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What is the Difference between UserNameForSslNegotiated & UserNameForCertificate? RRS feed

  • Question

  • Could someone please elaborate on UserNameForSslNegotiated authentication mode and when it might be used?
    Per the MSDN documentation found at this URL (http://msdn.microsoft.com/en-us/library/aa751836.aspx), it does not sound a whole lot different from UserNameForCertificate mode:


    UserNameForSslNegotiated:

    With this authentication mode, the client is authenticated using a UsernameToken which appears at the SOAP layer as a signed supporting token; that is, a token that is signed by the message signature. The service is authenticated using an X.509 certificate. The security binding element is a SymmetricSecurityBindingElement returned by the CreateUserNameForSslBindingElement method. Alternatively, set the authenticationMode attribute to UserNameForSslNegotiated.

    UserNameForCertificate:

    With this authentication mode, the client authenticates to the service using a UsernameToken that appears at the SOAP layer as a signed supporting token; that is, a token that is signed by the message signature. The service authenticates to the client using an X.509 certificate. The security binding element is a SymmetricSecurityBindingElement returned by the CreateUserNameForCertificateBindingElement method. Alternatively, set the authenticationMode attribute to UserNameForCertificate.



    Looking at the above descriptions, the only difference seems to be the static method on the SecurityBindingElement class that is used to create them.

    Thanks,
    Viji

    Wednesday, August 27, 2008 2:51 AM

All replies


  • Hi Viji

    With forCertificate the client has to get the server certificate out of band and explicitly define it in clientCredentials.ServiceCertificate configuration (or by code).

    With sslNegotiated the client doesn't need to define the server certificate as it gets it from the server via negotiation in the first request. This mode is not interopereble with non-Wcf clients.

    Thanks,
    Yaron
    Wednesday, August 27, 2008 8:18 AM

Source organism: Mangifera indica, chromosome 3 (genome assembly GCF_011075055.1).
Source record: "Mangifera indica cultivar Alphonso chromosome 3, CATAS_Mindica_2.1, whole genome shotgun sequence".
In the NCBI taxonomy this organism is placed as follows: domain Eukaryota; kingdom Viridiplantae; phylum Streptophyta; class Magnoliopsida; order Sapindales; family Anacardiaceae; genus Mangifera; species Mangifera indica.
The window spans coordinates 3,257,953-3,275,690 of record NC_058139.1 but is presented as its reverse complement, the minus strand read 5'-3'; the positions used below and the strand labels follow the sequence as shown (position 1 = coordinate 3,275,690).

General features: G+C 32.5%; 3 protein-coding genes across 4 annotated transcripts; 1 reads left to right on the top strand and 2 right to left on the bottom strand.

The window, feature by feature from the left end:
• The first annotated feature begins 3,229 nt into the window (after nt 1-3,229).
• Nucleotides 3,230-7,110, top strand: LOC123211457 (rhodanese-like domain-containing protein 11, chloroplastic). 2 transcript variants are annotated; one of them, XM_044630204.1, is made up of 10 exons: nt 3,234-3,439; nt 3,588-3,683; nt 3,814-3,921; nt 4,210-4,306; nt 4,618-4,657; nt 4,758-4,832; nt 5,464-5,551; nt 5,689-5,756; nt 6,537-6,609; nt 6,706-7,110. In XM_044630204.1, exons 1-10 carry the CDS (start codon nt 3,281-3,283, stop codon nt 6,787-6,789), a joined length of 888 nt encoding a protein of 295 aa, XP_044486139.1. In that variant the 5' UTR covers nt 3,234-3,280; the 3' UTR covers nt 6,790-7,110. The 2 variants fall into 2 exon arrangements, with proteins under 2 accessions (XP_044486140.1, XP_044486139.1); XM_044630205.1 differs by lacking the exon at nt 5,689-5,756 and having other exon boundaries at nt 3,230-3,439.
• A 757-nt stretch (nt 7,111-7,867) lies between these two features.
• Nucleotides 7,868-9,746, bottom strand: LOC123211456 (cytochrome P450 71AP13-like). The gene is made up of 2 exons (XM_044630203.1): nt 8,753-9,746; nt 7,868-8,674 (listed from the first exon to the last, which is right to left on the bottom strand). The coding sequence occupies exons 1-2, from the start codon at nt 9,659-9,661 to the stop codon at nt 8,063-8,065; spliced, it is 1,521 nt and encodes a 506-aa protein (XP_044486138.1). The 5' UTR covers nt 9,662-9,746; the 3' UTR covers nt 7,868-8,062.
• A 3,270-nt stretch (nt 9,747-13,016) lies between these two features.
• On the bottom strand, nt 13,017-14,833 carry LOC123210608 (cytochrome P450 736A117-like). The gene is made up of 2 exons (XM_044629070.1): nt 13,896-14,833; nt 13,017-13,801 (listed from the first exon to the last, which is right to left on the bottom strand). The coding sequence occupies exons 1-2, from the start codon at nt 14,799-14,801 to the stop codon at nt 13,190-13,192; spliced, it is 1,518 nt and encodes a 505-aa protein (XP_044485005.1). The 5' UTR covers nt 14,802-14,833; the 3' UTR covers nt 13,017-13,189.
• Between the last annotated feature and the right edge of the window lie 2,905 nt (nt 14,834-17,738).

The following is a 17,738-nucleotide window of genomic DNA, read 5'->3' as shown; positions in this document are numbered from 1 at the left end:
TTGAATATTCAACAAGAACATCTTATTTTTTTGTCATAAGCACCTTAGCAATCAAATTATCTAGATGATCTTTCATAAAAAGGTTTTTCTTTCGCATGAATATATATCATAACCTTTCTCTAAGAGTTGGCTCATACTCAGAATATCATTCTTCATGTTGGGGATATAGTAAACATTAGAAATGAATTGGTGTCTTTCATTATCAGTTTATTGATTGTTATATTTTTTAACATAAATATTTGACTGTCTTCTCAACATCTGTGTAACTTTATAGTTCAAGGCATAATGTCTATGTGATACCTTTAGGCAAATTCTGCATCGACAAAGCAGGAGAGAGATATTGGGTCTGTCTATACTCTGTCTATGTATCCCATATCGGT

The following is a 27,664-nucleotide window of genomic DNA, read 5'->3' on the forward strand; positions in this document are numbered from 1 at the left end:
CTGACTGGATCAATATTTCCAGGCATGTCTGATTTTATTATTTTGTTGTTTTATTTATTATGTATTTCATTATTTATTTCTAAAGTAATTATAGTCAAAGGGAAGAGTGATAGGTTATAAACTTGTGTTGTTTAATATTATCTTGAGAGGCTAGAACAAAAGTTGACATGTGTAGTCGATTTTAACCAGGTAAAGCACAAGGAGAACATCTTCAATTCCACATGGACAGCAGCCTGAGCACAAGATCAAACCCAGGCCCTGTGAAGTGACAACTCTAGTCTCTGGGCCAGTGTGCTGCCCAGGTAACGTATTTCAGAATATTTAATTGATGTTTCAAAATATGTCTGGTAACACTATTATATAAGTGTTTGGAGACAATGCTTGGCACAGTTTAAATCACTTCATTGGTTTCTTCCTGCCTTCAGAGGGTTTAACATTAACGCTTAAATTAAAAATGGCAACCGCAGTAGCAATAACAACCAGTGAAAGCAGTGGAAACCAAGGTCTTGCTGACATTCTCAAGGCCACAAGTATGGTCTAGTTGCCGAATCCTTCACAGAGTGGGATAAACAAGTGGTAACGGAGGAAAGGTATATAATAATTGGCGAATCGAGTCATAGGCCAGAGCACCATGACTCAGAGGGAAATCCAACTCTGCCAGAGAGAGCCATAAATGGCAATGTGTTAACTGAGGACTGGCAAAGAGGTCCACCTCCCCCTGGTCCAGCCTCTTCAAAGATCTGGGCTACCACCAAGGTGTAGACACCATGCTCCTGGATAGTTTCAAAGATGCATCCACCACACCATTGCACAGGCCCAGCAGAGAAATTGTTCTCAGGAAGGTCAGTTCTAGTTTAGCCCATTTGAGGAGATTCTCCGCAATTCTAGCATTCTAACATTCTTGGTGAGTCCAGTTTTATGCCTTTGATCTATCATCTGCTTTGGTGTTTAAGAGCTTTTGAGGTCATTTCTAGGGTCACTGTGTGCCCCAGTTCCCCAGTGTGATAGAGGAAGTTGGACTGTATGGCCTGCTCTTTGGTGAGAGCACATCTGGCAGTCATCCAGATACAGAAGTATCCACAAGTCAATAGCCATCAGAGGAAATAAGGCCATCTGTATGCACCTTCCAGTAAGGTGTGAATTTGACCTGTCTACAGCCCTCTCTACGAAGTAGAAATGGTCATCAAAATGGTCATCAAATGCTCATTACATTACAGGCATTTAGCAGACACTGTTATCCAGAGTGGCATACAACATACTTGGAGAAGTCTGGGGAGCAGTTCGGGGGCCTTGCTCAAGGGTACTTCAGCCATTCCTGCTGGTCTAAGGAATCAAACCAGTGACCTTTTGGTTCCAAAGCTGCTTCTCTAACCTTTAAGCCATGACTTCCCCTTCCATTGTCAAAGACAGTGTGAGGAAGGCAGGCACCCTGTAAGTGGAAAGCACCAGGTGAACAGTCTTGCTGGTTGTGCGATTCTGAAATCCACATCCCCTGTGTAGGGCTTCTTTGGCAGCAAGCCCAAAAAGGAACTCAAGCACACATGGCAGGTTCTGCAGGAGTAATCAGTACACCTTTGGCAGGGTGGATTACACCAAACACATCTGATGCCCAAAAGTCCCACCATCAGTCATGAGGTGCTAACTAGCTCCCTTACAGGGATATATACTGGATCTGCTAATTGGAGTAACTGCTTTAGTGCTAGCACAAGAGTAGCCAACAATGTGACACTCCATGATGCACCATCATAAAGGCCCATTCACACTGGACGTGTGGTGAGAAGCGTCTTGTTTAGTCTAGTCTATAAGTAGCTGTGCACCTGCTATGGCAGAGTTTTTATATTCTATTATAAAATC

• Why do you say that the UserNameForSslNegotiated mode is not interoperable with non-WCF clients?

    It looks like the service credential negotiation takes place by message exchanges that conform to WS-Trust specification.
    In the first leg of the negotiation, the client sends a message with a RequestSecurityToken element and the service ultimately responds in the final leg of the negotiation with the RequestSecurityTokenResponse element which encapsulates (amongst other things) the RequestedSecurityToken and RequestedProofToken elements. I don't see any Microsoft-specific exchanges here. So, why can't a Java-client negotiate with a WCF service in the same manner?

    Thanks
    Viji

    Wednesday, August 27, 2008 12:07 PM

  • WS-Trust establishes a general framework to exchange tokens. However anyone can define a new type of token or a specific negotation requirements and not every server has to implement every one. If you look at the soap envelopes of the WS-Trust request you will see

    <t:BinaryExchange ValueType=" http://schemas.xmlsoap.org/ws/2005/02/trust/tlsnego" ...

    AFAIK only MSFT has implemented support for this. You are right that in principle a JAVA soap stack may also implement it in the future, or that someone can manually generate the WS-Trust requests. However I'm not sure if there is an official SPEC for TLSNego over WS-Trust.

    Thanks,
    Yaron
    Wednesday, August 27, 2008 1:11 PM
  • Thanks, Yaron. That makes sense.

    The BinaryExchange element is in the WS-Trust specification but MSFT is leveraging the value of the ValueType attribute to do their on thing.

    Viji

     

    Wednesday, August 27, 2008 3:36 PM